Mars reaches western quadrature on March 24, 2018. At this time, it’s 90 degrees west of the sun, as seen from Earth.
Look at the charts above and below. Both are bird’s-eye views of our solar system. The chart above (via Fourmilab) shows Earth (blue) and Mars (red) on March 24.
The chart below is another view of Mars at quadrature. As seen from earthly north, Earth and Mars orbit the sun counterclockwise and spin around their rotational axes counterclockwise. When Mars is at quadrature, the sun-Earth-Mars make a right angle in space, with Earth residing at the vertex of this angle.
Earth is an inferior planet as seen from Mars; that is, it orbits inside Mars’ orbit around the sun. When Mars is at western quadrature in Earth’s sky, Earth is at or near a greatest elongation – greatest distance from the sun on the sky’s dome – as seen from Mars.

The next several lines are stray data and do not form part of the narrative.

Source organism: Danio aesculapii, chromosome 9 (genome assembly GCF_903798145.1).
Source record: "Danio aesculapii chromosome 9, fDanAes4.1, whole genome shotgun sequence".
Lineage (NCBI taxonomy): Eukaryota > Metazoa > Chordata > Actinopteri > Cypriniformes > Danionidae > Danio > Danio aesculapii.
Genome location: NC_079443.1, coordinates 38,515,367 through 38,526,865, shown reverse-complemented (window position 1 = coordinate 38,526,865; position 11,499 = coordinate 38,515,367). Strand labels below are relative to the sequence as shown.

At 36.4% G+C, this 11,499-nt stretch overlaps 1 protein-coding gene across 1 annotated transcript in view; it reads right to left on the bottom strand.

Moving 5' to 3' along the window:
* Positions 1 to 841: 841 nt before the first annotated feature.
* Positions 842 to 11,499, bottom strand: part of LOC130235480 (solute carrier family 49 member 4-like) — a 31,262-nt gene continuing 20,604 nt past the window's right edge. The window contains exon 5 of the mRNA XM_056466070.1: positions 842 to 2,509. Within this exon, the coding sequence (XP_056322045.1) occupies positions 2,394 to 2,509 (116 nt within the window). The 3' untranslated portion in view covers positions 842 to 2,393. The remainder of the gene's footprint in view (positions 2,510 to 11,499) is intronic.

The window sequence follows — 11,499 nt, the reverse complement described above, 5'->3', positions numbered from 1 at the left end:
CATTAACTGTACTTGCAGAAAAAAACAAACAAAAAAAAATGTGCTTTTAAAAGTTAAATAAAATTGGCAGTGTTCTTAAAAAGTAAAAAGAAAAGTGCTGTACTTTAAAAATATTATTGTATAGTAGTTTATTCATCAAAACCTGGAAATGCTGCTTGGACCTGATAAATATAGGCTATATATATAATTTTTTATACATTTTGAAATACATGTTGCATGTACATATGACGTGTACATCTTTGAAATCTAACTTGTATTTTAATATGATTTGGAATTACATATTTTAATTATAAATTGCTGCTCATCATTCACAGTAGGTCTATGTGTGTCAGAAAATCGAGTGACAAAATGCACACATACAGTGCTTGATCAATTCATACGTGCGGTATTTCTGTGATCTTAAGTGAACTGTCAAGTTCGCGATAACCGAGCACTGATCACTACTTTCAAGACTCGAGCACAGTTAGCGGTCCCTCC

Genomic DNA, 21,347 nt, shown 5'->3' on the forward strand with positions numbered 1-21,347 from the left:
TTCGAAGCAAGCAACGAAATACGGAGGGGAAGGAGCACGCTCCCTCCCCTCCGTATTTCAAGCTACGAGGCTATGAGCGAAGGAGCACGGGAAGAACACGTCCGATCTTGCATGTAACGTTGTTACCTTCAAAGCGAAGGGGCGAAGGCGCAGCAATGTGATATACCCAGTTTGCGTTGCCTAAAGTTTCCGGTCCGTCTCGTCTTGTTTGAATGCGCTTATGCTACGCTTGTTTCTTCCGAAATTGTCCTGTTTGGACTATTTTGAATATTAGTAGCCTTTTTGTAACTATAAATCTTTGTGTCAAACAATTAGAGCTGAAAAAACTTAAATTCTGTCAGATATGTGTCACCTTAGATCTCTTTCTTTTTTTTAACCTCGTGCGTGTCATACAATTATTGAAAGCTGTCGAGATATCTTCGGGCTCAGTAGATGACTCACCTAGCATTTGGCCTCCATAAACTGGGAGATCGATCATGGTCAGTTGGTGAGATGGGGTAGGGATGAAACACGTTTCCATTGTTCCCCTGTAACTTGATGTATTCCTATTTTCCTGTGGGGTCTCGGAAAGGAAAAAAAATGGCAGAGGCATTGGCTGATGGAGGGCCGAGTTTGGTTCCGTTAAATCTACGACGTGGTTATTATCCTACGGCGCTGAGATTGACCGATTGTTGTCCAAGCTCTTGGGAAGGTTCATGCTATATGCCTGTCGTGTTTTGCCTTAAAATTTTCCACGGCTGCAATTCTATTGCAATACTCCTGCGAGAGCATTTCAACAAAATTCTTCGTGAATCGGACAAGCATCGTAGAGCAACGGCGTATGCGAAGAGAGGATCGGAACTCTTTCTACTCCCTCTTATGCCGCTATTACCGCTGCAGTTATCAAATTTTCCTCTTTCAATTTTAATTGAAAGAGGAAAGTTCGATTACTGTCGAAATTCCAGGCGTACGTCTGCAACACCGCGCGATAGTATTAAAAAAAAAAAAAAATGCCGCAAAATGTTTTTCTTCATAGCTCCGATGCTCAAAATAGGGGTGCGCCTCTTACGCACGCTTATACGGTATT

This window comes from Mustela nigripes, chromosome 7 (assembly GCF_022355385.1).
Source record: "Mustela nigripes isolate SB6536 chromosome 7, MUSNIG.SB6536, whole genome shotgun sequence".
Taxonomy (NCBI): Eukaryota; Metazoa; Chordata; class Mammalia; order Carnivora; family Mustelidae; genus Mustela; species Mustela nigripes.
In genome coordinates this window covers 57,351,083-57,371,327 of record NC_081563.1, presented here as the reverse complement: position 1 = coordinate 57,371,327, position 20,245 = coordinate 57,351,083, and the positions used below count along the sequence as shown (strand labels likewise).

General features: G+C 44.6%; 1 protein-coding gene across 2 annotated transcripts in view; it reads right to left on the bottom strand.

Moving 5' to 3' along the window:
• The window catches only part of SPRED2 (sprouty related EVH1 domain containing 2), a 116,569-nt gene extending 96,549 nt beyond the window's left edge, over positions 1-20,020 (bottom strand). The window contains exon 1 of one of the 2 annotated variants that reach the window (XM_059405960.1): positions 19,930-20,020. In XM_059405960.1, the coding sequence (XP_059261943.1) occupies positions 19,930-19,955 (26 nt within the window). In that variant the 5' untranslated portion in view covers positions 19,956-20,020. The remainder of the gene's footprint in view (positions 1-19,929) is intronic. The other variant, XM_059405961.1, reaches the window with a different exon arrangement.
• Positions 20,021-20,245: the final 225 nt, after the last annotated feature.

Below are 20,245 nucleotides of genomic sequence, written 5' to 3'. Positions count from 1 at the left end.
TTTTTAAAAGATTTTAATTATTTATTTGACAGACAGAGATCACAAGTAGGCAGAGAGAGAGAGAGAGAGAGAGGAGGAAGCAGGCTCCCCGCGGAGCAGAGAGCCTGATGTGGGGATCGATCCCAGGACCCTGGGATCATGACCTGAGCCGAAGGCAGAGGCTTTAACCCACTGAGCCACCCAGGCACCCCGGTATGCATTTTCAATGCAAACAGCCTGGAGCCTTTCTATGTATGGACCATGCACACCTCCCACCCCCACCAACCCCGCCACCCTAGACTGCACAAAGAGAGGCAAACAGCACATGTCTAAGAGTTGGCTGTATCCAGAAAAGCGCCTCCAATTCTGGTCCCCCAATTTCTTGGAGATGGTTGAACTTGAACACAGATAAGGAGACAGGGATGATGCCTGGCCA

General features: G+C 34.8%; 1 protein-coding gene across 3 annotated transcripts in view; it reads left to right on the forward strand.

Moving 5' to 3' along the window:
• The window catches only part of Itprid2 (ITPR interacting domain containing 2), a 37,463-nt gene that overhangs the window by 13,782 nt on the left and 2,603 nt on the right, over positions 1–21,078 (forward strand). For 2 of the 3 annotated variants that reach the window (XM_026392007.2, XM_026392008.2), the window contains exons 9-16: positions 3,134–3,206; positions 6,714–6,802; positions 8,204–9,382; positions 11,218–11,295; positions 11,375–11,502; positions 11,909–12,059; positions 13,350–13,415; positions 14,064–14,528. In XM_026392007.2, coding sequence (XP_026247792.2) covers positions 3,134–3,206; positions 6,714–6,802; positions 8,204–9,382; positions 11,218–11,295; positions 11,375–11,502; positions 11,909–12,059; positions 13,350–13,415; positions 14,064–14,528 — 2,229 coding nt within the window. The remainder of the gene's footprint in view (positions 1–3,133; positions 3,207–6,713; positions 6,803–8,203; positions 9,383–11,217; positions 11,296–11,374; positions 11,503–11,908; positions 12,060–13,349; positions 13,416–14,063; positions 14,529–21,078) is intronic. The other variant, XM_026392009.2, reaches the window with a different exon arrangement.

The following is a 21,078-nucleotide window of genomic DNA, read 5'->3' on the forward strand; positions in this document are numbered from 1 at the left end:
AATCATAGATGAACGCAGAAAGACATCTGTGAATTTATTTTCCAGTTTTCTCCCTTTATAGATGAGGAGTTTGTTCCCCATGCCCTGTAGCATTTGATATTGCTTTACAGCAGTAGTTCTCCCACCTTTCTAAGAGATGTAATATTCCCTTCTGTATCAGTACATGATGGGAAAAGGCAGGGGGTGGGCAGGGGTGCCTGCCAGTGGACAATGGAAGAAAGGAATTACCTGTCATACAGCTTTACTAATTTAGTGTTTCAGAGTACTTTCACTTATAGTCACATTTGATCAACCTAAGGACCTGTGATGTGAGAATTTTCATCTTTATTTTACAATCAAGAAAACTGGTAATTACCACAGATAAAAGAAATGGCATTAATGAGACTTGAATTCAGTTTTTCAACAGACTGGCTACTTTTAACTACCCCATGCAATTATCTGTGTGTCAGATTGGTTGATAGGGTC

Unlike the moon at western quadrature, which appears 50% illuminated, any superior planet – planet orbiting the sun outside Earth’s orbit – at western quadrature always displays a nearly full phase.
On March 24, Mars will be a little over 88% illuminated at western quadrature. But because Mars’ orbit is quite eccentric (oblong) rather than perfectly circular, its minimal phase will occur about 3 weeks after Mars’ March 24 western quadrature. The phase won’t decrease by much, though, as the red planet will be only slightly less than 88% illuminated around mid-April 2018.
Click here to find out Mars’ present phase, remembering to choose Mars as your object of interest.
Bottom line: Mars reaches western quadrature on March 24, 2018.
Bruce McClure has served as lead writer for EarthSky's popular Tonight pages since 2004. He's a sundial aficionado, whose love for the heavens has taken him to Lake Titicaca in Bolivia and sailing in the North Atlantic, where he earned his celestial navigation certificate through the School of Ocean Sailing and Navigation. He also writes and hosts public astronomy programs and planetarium programs in and around his home in upstate New York.